Picture this, on a balmy London day, hardened labourers gather along the towpath as local pubs stage unlawful dog racing in the foreground, sawmills and limekilns in the background and horse-drawn barges dragging loads of timber to red-bricked factories and warehouses.
Such was the view back in Victorian times when Camberwell had a different façade and before Burgess Park became one man's dream to give to Londoners.
Here's a snapshot of how Burgess Park came to shape and the origins of Surrey Canal before it became a memory of the past.
Bomb damage contributed significantly to Burgess Park and its eventual birth. On the night of 19th October 1917, a Navy L45 Zeppelin dropped a 600kg bomb destroyed a row containing three houses, a fish and chip shop and a doctor's surgery killing 10 people and injuring a further 24.
As Lord Birkett (late Director of Recreation and Arts, GLC) said looking back on this era of destruction, "When all this is over, we'll make this a better place to live in. We'll give some greenery to people who haven’t got any, [to] make up for what they've been through".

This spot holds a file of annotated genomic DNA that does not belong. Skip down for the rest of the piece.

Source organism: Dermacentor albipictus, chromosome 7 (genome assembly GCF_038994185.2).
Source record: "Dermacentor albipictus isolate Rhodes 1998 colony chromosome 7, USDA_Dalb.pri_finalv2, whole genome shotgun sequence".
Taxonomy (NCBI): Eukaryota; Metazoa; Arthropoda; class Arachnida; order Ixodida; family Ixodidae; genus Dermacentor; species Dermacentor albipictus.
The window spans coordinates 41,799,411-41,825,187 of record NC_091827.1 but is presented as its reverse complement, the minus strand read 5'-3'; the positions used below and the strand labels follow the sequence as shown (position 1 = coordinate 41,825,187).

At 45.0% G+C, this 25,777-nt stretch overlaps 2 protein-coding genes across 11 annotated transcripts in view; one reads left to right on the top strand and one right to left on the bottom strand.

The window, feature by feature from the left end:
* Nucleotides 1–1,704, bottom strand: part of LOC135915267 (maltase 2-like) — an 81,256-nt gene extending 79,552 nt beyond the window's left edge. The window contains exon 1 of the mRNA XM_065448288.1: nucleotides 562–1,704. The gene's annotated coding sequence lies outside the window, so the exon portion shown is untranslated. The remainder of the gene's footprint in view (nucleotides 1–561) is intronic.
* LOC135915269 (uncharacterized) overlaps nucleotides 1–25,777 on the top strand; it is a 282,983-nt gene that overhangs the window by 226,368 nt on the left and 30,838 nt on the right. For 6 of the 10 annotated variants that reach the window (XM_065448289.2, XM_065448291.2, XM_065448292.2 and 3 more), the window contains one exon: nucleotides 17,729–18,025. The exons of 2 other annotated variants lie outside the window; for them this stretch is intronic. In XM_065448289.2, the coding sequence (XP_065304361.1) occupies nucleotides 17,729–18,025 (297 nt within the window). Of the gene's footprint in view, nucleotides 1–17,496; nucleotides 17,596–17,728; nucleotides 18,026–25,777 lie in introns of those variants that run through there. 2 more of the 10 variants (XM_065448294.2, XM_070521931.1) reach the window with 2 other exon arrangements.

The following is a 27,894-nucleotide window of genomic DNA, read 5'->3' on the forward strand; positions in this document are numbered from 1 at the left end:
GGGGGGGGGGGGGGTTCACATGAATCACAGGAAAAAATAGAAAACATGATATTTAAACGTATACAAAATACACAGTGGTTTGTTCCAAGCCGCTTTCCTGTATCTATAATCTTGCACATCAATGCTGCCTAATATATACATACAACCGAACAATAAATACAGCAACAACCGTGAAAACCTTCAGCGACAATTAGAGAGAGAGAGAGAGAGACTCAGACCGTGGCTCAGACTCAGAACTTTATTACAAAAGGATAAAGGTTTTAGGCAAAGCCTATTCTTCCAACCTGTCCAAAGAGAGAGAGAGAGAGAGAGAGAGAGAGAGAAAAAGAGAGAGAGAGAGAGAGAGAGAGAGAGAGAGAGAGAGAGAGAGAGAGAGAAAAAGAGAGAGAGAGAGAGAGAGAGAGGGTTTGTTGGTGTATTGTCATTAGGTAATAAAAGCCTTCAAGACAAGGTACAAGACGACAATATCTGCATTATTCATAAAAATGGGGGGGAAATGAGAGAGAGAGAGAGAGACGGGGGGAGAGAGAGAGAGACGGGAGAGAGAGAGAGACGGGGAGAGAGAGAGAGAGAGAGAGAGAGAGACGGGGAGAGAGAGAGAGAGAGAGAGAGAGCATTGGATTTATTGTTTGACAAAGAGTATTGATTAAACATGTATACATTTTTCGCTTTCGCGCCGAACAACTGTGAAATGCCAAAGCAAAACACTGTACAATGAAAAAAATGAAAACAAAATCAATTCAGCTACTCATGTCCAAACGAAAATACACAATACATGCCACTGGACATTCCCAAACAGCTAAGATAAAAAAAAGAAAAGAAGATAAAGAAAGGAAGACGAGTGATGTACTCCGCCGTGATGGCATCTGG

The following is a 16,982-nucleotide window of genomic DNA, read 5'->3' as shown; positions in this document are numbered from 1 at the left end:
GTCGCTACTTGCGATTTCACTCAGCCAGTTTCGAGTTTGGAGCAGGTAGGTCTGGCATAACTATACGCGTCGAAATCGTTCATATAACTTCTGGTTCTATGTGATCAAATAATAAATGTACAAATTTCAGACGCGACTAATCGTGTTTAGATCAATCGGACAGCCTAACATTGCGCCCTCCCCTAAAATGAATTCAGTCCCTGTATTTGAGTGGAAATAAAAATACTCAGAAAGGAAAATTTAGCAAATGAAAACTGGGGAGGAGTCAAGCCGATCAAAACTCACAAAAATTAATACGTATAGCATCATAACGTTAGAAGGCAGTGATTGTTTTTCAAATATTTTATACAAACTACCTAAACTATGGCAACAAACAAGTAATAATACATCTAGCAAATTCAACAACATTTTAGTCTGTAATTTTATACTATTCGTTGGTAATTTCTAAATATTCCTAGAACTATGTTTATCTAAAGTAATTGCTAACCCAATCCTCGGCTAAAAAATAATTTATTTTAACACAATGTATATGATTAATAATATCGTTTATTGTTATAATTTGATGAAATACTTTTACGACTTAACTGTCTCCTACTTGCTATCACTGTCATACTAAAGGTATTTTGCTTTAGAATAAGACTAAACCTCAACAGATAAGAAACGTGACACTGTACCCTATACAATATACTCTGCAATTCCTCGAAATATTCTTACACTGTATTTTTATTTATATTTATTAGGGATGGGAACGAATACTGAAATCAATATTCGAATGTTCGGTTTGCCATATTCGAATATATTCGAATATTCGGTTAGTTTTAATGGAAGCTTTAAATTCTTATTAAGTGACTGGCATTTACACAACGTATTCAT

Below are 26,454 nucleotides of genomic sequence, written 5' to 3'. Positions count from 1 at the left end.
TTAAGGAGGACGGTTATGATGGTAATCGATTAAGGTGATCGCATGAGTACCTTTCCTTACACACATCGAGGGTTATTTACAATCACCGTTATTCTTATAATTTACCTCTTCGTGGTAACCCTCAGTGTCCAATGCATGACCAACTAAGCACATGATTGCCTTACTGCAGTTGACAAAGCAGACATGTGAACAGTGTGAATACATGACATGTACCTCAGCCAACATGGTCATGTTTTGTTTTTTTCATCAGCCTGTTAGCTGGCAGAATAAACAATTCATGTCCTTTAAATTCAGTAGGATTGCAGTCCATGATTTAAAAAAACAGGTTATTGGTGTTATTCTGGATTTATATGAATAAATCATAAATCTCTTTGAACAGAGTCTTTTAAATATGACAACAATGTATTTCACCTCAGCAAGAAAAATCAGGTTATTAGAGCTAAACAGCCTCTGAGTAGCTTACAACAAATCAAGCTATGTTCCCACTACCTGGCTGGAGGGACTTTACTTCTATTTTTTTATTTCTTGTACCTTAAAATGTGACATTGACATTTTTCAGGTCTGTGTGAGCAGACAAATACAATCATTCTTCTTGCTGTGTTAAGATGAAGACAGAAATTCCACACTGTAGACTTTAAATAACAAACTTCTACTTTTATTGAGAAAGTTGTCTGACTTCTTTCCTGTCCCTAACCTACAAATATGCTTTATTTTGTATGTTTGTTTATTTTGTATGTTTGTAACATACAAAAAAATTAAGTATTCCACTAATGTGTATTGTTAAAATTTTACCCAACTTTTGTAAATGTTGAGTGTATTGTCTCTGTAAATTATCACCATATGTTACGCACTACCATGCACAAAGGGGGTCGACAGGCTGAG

The lost Grand Surrey Canal under Camberwell
The canal was once a hub of industry with horse drawn barges bringing timber for the construction industry and limestone to be made into cement. Canal authorities generated income from tolls and fishing licenses. It was eventually discontinued and drained between the 1940s and 60s, but monuments of the past can be seen in the old canal bridges and limekilns in Burgess Park.
Lord Birkett's dream is a reality, as Burgess Park has become a popular family destination with a variety of sporting facilities, cafés, running routes, and the eclectic Glengall Wharf Garden.
Image via Wikipedia - Grand Surrey Canal on Davies Pocket Map of London, 1852